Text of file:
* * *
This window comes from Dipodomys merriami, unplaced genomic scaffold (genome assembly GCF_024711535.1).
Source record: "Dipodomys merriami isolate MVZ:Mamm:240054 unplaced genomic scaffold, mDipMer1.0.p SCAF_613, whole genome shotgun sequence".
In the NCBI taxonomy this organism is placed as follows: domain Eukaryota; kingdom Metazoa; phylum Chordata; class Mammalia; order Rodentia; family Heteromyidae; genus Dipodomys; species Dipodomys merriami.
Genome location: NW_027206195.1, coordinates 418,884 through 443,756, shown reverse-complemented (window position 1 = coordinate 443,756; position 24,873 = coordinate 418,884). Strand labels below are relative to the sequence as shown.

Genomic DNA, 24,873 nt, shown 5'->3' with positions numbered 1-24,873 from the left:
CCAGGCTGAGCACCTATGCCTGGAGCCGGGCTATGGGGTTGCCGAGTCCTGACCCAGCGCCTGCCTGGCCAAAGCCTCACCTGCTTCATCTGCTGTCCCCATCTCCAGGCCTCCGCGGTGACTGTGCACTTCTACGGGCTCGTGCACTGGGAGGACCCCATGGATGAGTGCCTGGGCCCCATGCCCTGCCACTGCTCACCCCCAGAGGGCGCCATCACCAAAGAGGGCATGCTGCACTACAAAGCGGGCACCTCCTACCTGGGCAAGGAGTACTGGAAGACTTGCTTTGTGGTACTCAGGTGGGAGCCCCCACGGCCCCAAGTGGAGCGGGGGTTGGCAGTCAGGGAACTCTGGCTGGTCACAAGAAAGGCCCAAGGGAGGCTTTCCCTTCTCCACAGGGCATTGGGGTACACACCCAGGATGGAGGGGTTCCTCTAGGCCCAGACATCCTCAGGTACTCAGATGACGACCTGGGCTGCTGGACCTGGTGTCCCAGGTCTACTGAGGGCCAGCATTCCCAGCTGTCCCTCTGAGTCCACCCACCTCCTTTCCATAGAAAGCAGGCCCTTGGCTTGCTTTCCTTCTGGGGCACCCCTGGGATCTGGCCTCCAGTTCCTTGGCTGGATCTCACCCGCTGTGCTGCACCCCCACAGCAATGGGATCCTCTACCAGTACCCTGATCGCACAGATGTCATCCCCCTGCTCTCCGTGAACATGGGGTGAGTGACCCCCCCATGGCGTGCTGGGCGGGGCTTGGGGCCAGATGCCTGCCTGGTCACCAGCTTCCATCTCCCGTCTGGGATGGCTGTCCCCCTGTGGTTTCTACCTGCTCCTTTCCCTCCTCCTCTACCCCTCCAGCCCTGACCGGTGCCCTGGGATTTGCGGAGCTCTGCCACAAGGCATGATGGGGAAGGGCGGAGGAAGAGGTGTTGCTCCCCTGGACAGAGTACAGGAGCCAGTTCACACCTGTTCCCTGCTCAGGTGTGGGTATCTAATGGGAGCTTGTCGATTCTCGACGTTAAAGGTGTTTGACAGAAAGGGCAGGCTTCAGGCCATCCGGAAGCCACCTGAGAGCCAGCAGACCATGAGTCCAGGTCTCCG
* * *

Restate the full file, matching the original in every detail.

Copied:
This window comes from Dipodomys merriami, unplaced genomic scaffold (genome assembly GCF_024711535.1).
Source record: "Dipodomys merriami isolate MVZ:Mamm:240054 unplaced genomic scaffold, mDipMer1.0.p SCAF_613, whole genome shotgun sequence".
In the NCBI taxonomy this organism is placed as follows: domain Eukaryota; kingdom Metazoa; phylum Chordata; class Mammalia; order Rodentia; family Heteromyidae; genus Dipodomys; species Dipodomys merriami.
Genome location: NW_027206195.1, coordinates 418,884 through 443,756, shown reverse-complemented (window position 1 = coordinate 443,756; position 24,873 = coordinate 418,884). Strand labels below are relative to the sequence as shown.

Genomic DNA, 24,873 nt, shown 5'->3' with positions numbered 1-24,873 from the left:
CCAGGCTGAGCACCTATGCCTGGAGCCGGGCTATGGGGTTGCCGAGTCCTGACCCAGCGCCTGCCTGGCCAAAGCCTCACCTGCTTCATCTGCTGTCCCCATCTCCAGGCCTCCGCGGTGACTGTGCACTTCTACGGGCTCGTGCACTGGGAGGACCCCATGGATGAGTGCCTGGGCCCCATGCCCTGCCACTGCTCACCCCCAGAGGGCGCCATCACCAAAGAGGGCATGCTGCACTACAAAGCGGGCACCTCCTACCTGGGCAAGGAGTACTGGAAGACTTGCTTTGTGGTACTCAGGTGGGAGCCCCCACGGCCCCAAGTGGAGCGGGGGTTGGCAGTCAGGGAACTCTGGCTGGTCACAAGAAAGGCCCAAGGGAGGCTTTCCCTTCTCCACAGGGCATTGGGGTACACACCCAGGATGGAGGGGTTCCTCTAGGCCCAGACATCCTCAGGTACTCAGATGACGACCTGGGCTGCTGGACCTGGTGTCCCAGGTCTACTGAGGGCCAGCATTCCCAGCTGTCCCTCTGAGTCCACCCACCTCCTTTCCATAGAAAGCAGGCCCTTGGCTTGCTTTCCTTCTGGGGCACCCCTGGGATCTGGCCTCCAGTTCCTTGGCTGGATCTCACCCGCTGTGCTGCACCCCCACAGCAATGGGATCCTCTACCAGTACCCTGATCGCACAGATGTCATCCCCCTGCTCTCCGTGAACATGGGGTGAGTGACCCCCCCATGGCGTGCTGGGCGGGGCTTGGGGCCAGATGCCTGCCTGGTCACCAGCTTCCATCTCCCGTCTGGGATGGCTGTCCCCCTGTGGTTTCTACCTGCTCCTTTCCCTCCTCCTCTACCCCTCCAGCCCTGACCGGTGCCCTGGGATTTGCGGAGCTCTGCCACAAGGCATGATGGGGAAGGGCGGAGGAAGAGGTGTTGCTCCCCTGGACAGAGTACAGGAGCCAGTTCACACCTGTTCCCTGCTCAGGTGTGGGTATCTAATGGGAGCTTGTCGATTCTCGACGTTAAAGGTGTTTGACAGAAAGGGCAGGCTTCAGGCCATCCGGAAGCCACCTGAGAGCCAGCAGACCATGAGTCCAGGTCTCCG